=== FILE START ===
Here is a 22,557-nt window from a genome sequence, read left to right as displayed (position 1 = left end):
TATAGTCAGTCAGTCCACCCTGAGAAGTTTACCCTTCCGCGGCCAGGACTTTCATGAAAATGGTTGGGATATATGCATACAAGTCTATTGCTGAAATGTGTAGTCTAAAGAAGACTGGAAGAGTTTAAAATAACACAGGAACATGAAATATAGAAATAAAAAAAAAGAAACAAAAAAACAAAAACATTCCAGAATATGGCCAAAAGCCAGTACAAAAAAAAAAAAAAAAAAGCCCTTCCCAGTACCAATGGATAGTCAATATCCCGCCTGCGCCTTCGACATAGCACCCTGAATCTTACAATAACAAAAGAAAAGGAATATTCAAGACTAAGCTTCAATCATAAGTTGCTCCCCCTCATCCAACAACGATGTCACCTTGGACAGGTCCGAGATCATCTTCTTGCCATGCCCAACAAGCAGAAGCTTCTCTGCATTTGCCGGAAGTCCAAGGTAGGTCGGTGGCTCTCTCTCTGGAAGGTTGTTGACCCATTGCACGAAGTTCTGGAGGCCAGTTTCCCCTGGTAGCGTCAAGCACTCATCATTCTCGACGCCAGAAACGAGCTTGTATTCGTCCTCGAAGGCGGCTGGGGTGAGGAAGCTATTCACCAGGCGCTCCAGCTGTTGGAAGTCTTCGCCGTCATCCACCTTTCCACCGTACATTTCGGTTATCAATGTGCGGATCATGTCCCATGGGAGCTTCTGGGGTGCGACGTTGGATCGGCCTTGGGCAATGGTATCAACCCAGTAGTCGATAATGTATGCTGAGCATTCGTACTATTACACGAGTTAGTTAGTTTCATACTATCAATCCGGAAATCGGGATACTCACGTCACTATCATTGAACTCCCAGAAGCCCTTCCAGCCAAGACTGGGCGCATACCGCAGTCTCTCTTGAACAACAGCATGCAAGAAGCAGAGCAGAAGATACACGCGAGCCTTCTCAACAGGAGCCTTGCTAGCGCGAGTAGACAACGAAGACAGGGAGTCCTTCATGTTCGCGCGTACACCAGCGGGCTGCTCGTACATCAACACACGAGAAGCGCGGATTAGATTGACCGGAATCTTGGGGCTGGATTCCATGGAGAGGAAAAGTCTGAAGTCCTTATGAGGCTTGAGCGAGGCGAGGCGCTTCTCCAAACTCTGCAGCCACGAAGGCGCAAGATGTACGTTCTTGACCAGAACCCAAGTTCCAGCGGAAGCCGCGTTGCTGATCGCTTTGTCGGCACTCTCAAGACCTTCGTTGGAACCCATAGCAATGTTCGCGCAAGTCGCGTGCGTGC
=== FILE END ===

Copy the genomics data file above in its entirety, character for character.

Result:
Here is a 22,557-nt window from a genome sequence, read left to right as displayed (position 1 = left end):
TATAGTCAGTCAGTCCACCCTGAGAAGTTTACCCTTCCGCGGCCAGGACTTTCATGAAAATGGTTGGGATATATGCATACAAGTCTATTGCTGAAATGTGTAGTCTAAAGAAGACTGGAAGAGTTTAAAATAACACAGGAACATGAAATATAGAAATAAAAAAAAAGAAACAAAAAAACAAAAACATTCCAGAATATGGCCAAAAGCCAGTACAAAAAAAAAAAAAAAAAAGCCCTTCCCAGTACCAATGGATAGTCAATATCCCGCCTGCGCCTTCGACATAGCACCCTGAATCTTACAATAACAAAAGAAAAGGAATATTCAAGACTAAGCTTCAATCATAAGTTGCTCCCCCTCATCCAACAACGATGTCACCTTGGACAGGTCCGAGATCATCTTCTTGCCATGCCCAACAAGCAGAAGCTTCTCTGCATTTGCCGGAAGTCCAAGGTAGGTCGGTGGCTCTCTCTCTGGAAGGTTGTTGACCCATTGCACGAAGTTCTGGAGGCCAGTTTCCCCTGGTAGCGTCAAGCACTCATCATTCTCGACGCCAGAAACGAGCTTGTATTCGTCCTCGAAGGCGGCTGGGGTGAGGAAGCTATTCACCAGGCGCTCCAGCTGTTGGAAGTCTTCGCCGTCATCCACCTTTCCACCGTACATTTCGGTTATCAATGTGCGGATCATGTCCCATGGGAGCTTCTGGGGTGCGACGTTGGATCGGCCTTGGGCAATGGTATCAACCCAGTAGTCGATAATGTATGCTGAGCATTCGTACTATTACACGAGTTAGTTAGTTTCATACTATCAATCCGGAAATCGGGATACTCACGTCACTATCATTGAACTCCCAGAAGCCCTTCCAGCCAAGACTGGGCGCATACCGCAGTCTCTCTTGAACAACAGCATGCAAGAAGCAGAGCAGAAGATACACGCGAGCCTTCTCAACAGGAGCCTTGCTAGCGCGAGTAGACAACGAAGACAGGGAGTCCTTCATGTTCGCGCGTACACCAGCGGGCTGCTCGTACATCAACACACGAGAAGCGCGGATTAGATTGACCGGAATCTTGGGGCTGGATTCCATGGAGAGGAAAAGTCTGAAGTCCTTATGAGGCTTGAGCGAGGCGAGGCGCTTCTCCAAACTCTGCAGCCACGAAGGCGCAAGATGTACGTTCTTGACCAGAACCCAAGTTCCAGCGGAAGCCGCGTTGCTGATCGCTTTGTCGGCACTCTCAAGACCTTCGTTGGAACCCATAGCAATGTTCGCGCAAGTCGCGTGCGTGC